Timothy Tableau: The Mark Zuckerberg Professor of Philosophy
Pete Palu: The Florida Power Professor of Biology
They both walked the corridor in their usual manner. They sat in the patio, on the same wooden bench that had been beaten, almost to death, by the violent southern rain.
Tableau: You should probably know Zizek, or like him. He recently debated Peterson. I think you might enjoy watching the debate.
Palu: I know him (but don’t follow him and haven’t read him). I saw the advert for the debate but haven’t been keen to search for him. Have you seen it? Do you like it?
Tableau: Oh. Zizek is one of my favorite philosophers. I liked it. I will probably watch it again this weekend. It was really good. There were so many negative remarks about the debate on Twitter, but I think some people just like being negative. After all, what will the world be without assholes. It was a nice conversation if you really meant asking me. Peterson was drawn wayyyyy out of his depth.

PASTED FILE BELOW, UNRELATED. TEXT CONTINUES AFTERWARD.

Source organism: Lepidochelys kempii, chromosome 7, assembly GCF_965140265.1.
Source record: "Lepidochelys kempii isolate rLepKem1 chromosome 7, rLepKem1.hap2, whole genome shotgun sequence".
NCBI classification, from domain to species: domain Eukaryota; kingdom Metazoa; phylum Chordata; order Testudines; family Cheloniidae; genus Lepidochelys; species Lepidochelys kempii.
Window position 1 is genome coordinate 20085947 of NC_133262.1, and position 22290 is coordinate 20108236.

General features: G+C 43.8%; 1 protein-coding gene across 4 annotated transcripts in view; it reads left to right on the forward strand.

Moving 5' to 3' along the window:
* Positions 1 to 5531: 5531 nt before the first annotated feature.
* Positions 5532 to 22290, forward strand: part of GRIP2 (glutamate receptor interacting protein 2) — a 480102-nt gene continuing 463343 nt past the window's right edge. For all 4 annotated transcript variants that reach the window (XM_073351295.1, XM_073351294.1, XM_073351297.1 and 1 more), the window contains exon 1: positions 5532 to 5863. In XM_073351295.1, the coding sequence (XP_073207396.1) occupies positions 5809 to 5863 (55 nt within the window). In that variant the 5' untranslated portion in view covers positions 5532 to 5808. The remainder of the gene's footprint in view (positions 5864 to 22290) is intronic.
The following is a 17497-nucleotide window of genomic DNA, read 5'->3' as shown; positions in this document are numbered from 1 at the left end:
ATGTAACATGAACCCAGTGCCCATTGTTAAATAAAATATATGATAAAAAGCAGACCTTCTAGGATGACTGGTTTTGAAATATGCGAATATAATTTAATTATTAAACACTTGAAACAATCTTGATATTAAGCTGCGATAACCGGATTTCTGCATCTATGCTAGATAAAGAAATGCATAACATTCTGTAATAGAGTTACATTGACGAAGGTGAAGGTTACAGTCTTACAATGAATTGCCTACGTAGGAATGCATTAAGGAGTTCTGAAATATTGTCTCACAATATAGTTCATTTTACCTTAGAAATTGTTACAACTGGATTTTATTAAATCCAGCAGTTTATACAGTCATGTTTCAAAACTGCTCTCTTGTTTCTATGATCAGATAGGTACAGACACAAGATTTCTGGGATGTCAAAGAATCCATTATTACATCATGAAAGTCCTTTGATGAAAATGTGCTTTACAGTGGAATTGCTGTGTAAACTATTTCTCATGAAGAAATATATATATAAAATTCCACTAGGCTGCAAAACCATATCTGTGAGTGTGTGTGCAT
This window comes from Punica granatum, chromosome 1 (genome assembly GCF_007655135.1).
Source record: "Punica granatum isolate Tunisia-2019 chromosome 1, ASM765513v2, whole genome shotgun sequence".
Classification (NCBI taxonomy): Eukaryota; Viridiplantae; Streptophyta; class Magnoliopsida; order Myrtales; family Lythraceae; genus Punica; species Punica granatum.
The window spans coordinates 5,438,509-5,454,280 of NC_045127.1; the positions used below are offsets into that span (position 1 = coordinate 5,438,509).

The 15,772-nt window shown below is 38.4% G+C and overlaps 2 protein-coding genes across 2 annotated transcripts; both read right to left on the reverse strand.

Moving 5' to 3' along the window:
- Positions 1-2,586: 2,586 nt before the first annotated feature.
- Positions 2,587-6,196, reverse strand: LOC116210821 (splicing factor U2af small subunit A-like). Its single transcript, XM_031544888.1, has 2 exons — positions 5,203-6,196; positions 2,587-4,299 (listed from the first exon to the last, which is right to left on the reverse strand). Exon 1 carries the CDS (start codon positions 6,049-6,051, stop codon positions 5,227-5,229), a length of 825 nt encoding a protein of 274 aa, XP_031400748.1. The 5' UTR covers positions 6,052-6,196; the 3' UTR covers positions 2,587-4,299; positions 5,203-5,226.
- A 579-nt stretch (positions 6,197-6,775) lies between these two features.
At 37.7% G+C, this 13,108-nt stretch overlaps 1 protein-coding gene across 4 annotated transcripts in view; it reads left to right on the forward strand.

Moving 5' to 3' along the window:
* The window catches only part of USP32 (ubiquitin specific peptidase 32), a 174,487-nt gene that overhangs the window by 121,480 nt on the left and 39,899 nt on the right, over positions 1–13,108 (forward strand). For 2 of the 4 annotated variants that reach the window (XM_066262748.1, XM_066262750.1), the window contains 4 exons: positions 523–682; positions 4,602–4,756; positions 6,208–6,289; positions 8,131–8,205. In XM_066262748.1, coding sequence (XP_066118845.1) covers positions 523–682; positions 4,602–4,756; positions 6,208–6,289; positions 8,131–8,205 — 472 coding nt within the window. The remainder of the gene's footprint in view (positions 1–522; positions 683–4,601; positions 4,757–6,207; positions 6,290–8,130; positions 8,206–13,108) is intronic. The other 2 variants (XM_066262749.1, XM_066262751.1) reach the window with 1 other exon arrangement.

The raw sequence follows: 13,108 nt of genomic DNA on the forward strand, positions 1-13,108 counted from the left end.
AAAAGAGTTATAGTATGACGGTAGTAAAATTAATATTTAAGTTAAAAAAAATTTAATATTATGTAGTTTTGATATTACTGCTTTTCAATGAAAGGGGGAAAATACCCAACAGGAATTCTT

Palu: Oh wow, I haven’t read him, I will try and watch it then.
Tableau: I haven’t read him too. His philosophy is fairly deep and not always very clear.
Palu: If you haven’t read him; then how did you reach this conclusion? [He smiled]
Tableau: Lots of videos my brother. Lots of YouTube videos! He is a Marxist of some sort.
Palu: Actually, I think I’ve read one of his articles. I wasn’t charmed by it. I have a friend that swears by him though. And by the way. His ideas are either not clear or deep. I’m not sure it can be both. [He smiled again]
Tableau: Haha! That’s clever, it can actually be unclear because it’s deep. And I find myself listening to certain sections of his talk repeatedly; and many times, it goes from unclear to deep. But, I have to grant that some of the unclearness comes from his accent and style of speech.
Palu: Wait. It seems to me that for you to appreciate something as deep, you’ve to understand it (i.e. has to be clear)
Tableau: And that claim can’t be more correct. In effect we are saying the same thing. You have to understand something before you can pass a judgment of ‘deepness’.